TECHNICAL REPORT

»ENGINEERING AND CONSTRUCTION
Value Engineering Approach to
Increase Cost Efficiency
By Tobias Walk
Nobody would argue that investment and operation costs are a key element for any industrial plant project nowadays.
However, has this fact properly considered during the initial design phase of a project? Are the identified solutions se-
lected and optimized accordingly? This point is essential during the design phase in order to increase cost efficien-
cy during the entire lifetime of the plant. Utilizing a structured engineering approach would guarantee to identify and
classify all potential opportunities in order to select the most appropriate ones for the project.
From a general aspect the "value" of a plant or system can be increased by either improving its adequate function-
ality or reducing the required capital expenditure (CAPEX) and operational expenditure (OPEX). In order to optimize
the "value" of a plant its essential functionalities needs to be properly defined and analyzed. This needs to be done in a
systematic structured approach. This practice identifies and removes unnecessary functions. Achieving these essen-
tial functions at the lowest life-cycle cost would clearly improve the "value" of a system.
I NTRODUCTI ON
The financing of large investments for industrial plants (like
Pipeline Infrastructure or their dedicated storage and export
facilities) is a critical element for the success of a project. A
responsible allocation of the required resources is therefore
essential and the cost efficiency needs to be optimized. The
"value" of a plant can be used to measure the cost efficiency
already during the early design phase. The "value" of a plant
can be defined as the reliable performance of "functions" to
meet customer needs at the lowest overall "costs".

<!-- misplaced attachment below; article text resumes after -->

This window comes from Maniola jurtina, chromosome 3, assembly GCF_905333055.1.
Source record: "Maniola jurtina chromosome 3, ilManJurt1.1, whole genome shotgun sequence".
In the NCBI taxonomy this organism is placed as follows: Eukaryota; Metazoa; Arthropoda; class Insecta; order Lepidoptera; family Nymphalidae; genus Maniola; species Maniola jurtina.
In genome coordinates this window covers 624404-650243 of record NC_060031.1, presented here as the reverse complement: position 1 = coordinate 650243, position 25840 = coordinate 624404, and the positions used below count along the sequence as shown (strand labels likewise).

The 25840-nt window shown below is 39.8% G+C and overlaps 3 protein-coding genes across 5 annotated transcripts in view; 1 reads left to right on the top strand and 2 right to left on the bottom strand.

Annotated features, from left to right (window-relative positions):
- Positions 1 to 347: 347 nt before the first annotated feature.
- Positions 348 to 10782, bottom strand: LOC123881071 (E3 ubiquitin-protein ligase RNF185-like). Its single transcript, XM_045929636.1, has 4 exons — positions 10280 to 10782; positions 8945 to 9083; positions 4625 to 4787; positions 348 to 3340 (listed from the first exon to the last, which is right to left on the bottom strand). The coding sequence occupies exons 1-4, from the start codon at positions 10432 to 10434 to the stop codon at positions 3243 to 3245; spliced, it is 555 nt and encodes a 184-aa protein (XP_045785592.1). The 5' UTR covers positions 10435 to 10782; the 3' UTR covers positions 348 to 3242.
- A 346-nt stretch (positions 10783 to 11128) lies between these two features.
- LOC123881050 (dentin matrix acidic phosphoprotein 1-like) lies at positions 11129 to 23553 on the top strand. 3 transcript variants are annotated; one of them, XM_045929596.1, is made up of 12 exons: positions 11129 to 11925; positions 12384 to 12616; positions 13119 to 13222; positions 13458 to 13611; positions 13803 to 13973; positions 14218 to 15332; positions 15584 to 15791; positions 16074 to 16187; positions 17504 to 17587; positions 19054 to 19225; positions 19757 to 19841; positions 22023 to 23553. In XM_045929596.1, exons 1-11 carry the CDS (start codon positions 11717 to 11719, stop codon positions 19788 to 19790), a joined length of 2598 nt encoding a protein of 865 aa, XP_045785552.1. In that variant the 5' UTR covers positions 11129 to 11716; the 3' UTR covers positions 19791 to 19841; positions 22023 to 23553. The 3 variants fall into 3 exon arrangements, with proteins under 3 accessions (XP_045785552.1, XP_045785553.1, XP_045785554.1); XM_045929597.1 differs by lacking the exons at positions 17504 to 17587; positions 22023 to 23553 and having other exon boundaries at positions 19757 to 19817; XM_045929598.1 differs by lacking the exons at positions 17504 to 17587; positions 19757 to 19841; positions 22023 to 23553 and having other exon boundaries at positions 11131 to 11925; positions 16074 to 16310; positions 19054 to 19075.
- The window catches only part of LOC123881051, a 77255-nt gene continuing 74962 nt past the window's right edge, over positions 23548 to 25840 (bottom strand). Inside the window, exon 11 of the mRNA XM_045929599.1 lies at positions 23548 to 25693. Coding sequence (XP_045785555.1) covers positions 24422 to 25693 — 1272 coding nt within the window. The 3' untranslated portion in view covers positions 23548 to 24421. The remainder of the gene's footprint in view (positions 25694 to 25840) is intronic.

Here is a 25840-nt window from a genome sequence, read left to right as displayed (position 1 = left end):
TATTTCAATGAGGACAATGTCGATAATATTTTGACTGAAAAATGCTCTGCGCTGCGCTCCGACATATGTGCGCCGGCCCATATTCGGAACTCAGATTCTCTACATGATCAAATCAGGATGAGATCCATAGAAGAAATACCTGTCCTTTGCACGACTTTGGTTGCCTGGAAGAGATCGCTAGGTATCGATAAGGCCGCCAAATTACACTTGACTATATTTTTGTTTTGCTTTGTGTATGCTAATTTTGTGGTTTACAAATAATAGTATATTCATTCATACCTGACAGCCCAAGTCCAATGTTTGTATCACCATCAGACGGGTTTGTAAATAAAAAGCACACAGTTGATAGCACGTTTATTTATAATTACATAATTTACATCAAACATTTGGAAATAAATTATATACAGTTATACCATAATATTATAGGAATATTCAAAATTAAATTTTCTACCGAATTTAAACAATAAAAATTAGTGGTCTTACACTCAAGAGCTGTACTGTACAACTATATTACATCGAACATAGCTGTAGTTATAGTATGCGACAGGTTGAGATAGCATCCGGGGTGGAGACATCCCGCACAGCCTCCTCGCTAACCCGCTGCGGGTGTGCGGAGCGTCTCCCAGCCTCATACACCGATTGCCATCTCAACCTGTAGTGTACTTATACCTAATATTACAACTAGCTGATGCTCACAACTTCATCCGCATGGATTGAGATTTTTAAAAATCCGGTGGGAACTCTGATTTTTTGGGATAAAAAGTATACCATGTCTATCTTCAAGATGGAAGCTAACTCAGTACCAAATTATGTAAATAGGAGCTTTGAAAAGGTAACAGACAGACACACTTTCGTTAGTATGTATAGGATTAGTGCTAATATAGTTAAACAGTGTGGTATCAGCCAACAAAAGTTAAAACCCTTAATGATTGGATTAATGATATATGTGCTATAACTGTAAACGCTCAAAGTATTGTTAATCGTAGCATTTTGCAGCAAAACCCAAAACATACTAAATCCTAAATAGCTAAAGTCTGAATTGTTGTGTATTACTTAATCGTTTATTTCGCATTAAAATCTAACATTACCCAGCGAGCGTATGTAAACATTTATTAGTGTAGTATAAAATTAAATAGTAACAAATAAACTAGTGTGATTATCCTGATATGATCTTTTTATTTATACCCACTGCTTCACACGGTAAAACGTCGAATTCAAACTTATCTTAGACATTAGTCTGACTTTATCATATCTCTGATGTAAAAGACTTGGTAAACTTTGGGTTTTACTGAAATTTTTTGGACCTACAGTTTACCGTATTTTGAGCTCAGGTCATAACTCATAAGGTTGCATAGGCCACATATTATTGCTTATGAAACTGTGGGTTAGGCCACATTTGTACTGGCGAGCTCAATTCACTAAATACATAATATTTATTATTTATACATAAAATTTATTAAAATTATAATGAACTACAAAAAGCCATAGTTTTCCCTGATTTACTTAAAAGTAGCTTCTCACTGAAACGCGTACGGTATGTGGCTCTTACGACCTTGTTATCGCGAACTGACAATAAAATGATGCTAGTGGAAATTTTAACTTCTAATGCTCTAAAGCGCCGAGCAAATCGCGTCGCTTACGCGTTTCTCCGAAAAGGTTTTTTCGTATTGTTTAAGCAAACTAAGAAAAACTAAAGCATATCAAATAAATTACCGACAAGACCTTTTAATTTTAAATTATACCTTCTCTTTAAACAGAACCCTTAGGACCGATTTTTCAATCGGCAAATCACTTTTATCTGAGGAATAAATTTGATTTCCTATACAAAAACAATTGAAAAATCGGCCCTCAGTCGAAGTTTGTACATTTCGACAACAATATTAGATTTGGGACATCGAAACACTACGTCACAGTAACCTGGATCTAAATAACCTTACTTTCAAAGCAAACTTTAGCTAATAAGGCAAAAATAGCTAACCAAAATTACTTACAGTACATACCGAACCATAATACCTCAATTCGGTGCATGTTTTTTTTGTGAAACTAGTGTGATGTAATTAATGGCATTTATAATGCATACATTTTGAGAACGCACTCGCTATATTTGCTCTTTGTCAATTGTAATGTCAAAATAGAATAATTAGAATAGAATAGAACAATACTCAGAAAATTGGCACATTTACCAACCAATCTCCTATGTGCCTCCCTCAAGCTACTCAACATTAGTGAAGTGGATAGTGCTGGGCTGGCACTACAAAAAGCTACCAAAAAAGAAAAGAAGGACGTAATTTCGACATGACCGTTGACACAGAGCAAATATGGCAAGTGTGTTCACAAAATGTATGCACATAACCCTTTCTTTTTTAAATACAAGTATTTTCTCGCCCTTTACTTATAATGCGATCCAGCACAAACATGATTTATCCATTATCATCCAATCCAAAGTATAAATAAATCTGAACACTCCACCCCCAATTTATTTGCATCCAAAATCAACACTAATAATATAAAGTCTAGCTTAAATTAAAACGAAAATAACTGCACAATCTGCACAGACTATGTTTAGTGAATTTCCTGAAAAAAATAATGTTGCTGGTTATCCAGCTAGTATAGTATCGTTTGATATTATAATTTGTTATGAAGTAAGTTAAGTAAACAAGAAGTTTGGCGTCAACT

In mathematical terms the "value" of a plant or system can
be reflected within the following simple algorithm:
Value = Function / Cost
The "value" is derived from the ratio between the provid-
ed "functions" and "cost". Within this respect a "function" is
the characteristic action performed by a plant or system and
the "cost" is the expenditure (CAPEX & OPEX) which is nec-
essary to realize, construct and operate a plant or system.
From a general aspect the "value" of a plant or system can
be increased by either improving its functionality or reduc-
ing the required capital expenditure (CAPEX) and operation-
al expenditure (OPEX).
In order to optimize the "value" of a plant its essential
functionalities needs to be properly defined, analyzed and
improved. This needs to be done in a systematic structured
approach within an interdisciplinary and experienced team.
This practice identifies and removes unnecessary functions.
Achieving these essential functions at the lowest life-cycle
cost would clearly improve the "value" of a system which
forms the basis of the value engineering approach.
METHODOLOGY
The value engineering methodology is based on a multi-stage
job plan, sometimes also called as "value analysis job plan" [1,
2]. The required stages depend on the application, but in gen-
eral the following 6-step approach (Figure 1) is very typical
and forms the basis.
The individual workflow steps do contain the following
activities:
Information Phase
Within this initial task it is required to gather information
about the proposed plant/system and its required main func-
tions for a better understanding of the project.
Function Analysis Phase
During the function analysis phase the project will be analyzed
in order to clarify the required functions. It tries to identify
FIGURE 1: value
engineering workflow
| InformationX \
Phase }
L _/z
Func t l on\ \
/ Analysis y
Phase / /
i f
Creative\
y Phase
/
\ Eval uat i on\
yy Phase >
no
/ \ yes
/ OK? V V
Develop
Phase
\ ^Present at i on\
yj> Phase >
// /
no
A^p.
; Implement. \
{ Phase y
50 a/EDiE Special-Edition 3R
TABLE 1! Example for the function analysis